Skip to main content
Mountain banner

Olympic National Park Lake Crescent Guided Tour

Two hikers on a popular Olympic National Park trail towards Marymere Falls with Old Douglas Firs and Sword Ferns

Who better to guide you on Lake Crescent than a guide who lived there

Lake Crescent is great for hiking and birding year-round, especially when looking for resident species like American Dipper and Pacific Wren.  

Barnes Point is packed with trails and we can help you find some peace and quiet, even on a busy summer day so sign up today for private guided nature day tour that includes Lake Crescent.

Carolyn know the entirety of Barnes Point well because she worked at Olympic Park Institute (now NatureBridge Olympic). She can guide you to an otter latrine site, an American Dipper nest, a Red-breasted Sapsucker cavity site, and more. 

Lake Crescent is an Olympic National Park gem

Lake Crescent was formed by glaciers and is an extremely large, deep, and clear lake. One of the best scenic drives in Olympic National Park is the 12 mile drive around Lake Crescent. The area surrounding the lake is a place of great cultural and historical significance.  

Barnes Point is the largest area of flat land on Lake Crescent and includes Marymere Falls, the Lake Crescent Lodge, the historic Rosemary Inn, Bovee's Meadow, old-growth Western Red Cedar groves, the short Moments in Time trail, and Storm King Ranger Station. 

Tour participants walk down the Marymere Falls trail witha large Douglas Fir in the background and Sword Fern fronds on the side of the trail
A young birder looks through a spotting scope at a duck on Lake Crescent as seen from in front of the Lake Crescent Lodge

Lake Crescent Past and Present

Lake Crescent was originally a part of the Elwha River watershed but Klallam oral history and geologic history tell the story of a giant landslide that separated Lake Crescent and Lake Sutherland. This giant landslide cut off Lake Crescent from its former Indian Creek outflow to the Elwha River.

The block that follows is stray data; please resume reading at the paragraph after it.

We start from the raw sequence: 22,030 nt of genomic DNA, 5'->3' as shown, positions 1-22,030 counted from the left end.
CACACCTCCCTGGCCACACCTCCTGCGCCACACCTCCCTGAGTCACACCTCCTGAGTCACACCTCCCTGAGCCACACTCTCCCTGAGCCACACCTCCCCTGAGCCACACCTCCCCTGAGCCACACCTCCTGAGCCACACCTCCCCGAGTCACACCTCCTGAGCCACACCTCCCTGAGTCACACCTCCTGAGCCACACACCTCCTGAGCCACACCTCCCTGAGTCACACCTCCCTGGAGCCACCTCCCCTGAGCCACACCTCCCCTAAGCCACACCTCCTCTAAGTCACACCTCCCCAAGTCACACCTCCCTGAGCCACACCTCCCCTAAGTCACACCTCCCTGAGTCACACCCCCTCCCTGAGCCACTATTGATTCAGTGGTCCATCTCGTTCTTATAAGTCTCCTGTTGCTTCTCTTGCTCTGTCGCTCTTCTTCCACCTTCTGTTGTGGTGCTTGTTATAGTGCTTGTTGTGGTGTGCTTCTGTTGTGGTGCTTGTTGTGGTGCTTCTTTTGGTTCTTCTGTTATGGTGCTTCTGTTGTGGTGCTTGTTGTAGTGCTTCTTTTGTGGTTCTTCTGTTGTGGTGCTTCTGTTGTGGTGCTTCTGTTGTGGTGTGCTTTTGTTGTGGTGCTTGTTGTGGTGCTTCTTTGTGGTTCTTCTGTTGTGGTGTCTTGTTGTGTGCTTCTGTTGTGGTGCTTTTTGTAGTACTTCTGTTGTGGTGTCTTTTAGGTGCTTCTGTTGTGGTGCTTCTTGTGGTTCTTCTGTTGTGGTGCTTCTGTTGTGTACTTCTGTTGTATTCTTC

The outflow of Lake Crescent presently is the Lyre River and Lyre River falls does not allow fish passage. Two fish species are endemic to Lake Crescent as a result of this isolation: Beardslee and Crescenti Trout.

Barnes Creek Western Red Cedar Groves

Thanks to the Quileute and Klallam people as well as early settlers of Barnes Point like Rose (Saylor) Littleton and Mary Daum, who operated the Rosemary Inn (now the dining hall of NatureBridge), there are readily accessible groves of ancient Western Red Cedar, Grand Fir, and Douglas Fir on Barnes Point in Olympic National Park for future generations to enjoy. 

Old-Growth Western Red Cedar is especially difficult to find in the front country (near roads) anywhere on the Olympic Peninsula because of its importance as a wood product. Douglas Fir Plantations have replaced ancient Western Red Cedar forests (that were mostly felled using saws and horses as well as leaving behind dead wood for forest regeneration). 

A participant stands in front of a Giant Western Red Cedar Tree
Western Yew a confier with a single layer of short needles growing over a stream

A Tree you might Walk Right By Without a Nature Guide

Western or Pacific Yew (Taxus brevifolia) is a small understory coniferous tree that might be confused with a young Western Hemlock tree due to similar short needles. 

It is slow growing and found in dense forests, often along stream banks. On Barnes Point, it is growing along Barnes Creek and on the Marymere Falls trail.

Like other yews, it is a source of Taxol (a chemotherapy drug) and was used medicinally by indigenous people across its range.

Mascot of Healthy Forests

The Banana Slug is an iconic forest denizen that processes scat, fungi, and vegetation. It is also a common trail-side invertebrates along with millipedes and ground beetles. 

Banana Slugs are well suited to their environment and can produce a slime capsule around them in order to avoid desiccation. During the summer, you often only find them near water bodies or associated with nurse logs. They disappear in winter and reappear once temperatures warm, being most active in spring and fall.  

Classic Yellow Banana Slug with black spots on the forest floor
Lake Crescent form the west-side looking toward Mt. Storm King on a day with no wind and mirror-like qualities of the water
A tour participant stands next to a giant Western Red Cedar tree
Marymere Falls is shown at a distance from the trail with a Western Red Cedar shown on the side of the trail to the viewing platform
An Ancient Western Red Cedar with a thick gnarled base and blue sky behind the canopy
A close up of a yellow banana slug with its breathing hole open on its mantle moving across a trail
Close up of a woman looking at a Banana Slug that is on a wooden railing
A yellow banana slug is shwon on the forest floor with its tentacles and eyestalks out
Wildlife Guide Carolyn poses with three young tour participants at the end of the Lake Crescent lodge dock with Lake Crescent and forested mountains in the background
A clump of Maindenhair Fern growing out of a seep by the side of a trail
Trillium ovatum or the Pacific Trillium flower which is a large white flower that is a spring ephemeral wildflower
 A beautiful Maidenhair Fern is shown with its circular layout of delicate fronds on a black stalk